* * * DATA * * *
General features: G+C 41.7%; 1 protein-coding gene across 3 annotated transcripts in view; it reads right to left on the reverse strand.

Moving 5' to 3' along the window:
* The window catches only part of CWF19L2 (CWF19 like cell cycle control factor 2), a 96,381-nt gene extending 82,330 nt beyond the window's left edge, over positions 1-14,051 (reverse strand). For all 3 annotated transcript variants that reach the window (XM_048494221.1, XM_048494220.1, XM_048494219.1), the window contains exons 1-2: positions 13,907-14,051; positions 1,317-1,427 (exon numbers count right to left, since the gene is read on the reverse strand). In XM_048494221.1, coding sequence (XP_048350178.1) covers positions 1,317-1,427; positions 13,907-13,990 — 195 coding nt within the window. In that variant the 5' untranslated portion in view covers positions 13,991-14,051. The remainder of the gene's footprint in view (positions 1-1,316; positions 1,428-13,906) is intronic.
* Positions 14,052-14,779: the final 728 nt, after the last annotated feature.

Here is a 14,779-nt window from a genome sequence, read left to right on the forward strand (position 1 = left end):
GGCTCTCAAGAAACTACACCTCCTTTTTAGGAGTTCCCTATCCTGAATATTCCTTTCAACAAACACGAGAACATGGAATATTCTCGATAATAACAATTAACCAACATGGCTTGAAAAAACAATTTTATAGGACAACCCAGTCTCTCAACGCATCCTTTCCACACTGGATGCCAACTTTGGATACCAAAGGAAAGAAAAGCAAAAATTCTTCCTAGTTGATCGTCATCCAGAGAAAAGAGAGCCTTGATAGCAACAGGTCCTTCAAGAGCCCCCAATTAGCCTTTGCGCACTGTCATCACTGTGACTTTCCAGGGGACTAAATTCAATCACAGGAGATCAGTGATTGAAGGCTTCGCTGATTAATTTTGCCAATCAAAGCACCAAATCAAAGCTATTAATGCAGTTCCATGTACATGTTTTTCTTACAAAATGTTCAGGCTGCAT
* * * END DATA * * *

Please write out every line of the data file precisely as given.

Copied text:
General features: G+C 41.7%; 1 protein-coding gene across 3 annotated transcripts in view; it reads right to left on the reverse strand.

Moving 5' to 3' along the window:
* The window catches only part of CWF19L2 (CWF19 like cell cycle control factor 2), a 96,381-nt gene extending 82,330 nt beyond the window's left edge, over positions 1-14,051 (reverse strand). For all 3 annotated transcript variants that reach the window (XM_048494221.1, XM_048494220.1, XM_048494219.1), the window contains exons 1-2: positions 13,907-14,051; positions 1,317-1,427 (exon numbers count right to left, since the gene is read on the reverse strand). In XM_048494221.1, coding sequence (XP_048350178.1) covers positions 1,317-1,427; positions 13,907-13,990 — 195 coding nt within the window. In that variant the 5' untranslated portion in view covers positions 13,991-14,051. The remainder of the gene's footprint in view (positions 1-1,316; positions 1,428-13,906) is intronic.
* Positions 14,052-14,779: the final 728 nt, after the last annotated feature.

Here is a 14,779-nt window from a genome sequence, read left to right on the forward strand (position 1 = left end):
GGCTCTCAAGAAACTACACCTCCTTTTTAGGAGTTCCCTATCCTGAATATTCCTTTCAACAAACACGAGAACATGGAATATTCTCGATAATAACAATTAACCAACATGGCTTGAAAAAACAATTTTATAGGACAACCCAGTCTCTCAACGCATCCTTTCCACACTGGATGCCAACTTTGGATACCAAAGGAAAGAAAAGCAAAAATTCTTCCTAGTTGATCGTCATCCAGAGAAAAGAGAGCCTTGATAGCAACAGGTCCTTCAAGAGCCCCCAATTAGCCTTTGCGCACTGTCATCACTGTGACTTTCCAGGGGACTAAATTCAATCACAGGAGATCAGTGATTGAAGGCTTCGCTGATTAATTTTGCCAATCAAAGCACCAAATCAAAGCTATTAATGCAGTTCCATGTACATGTTTTTCTTACAAAATGTTCAGGCTGCAT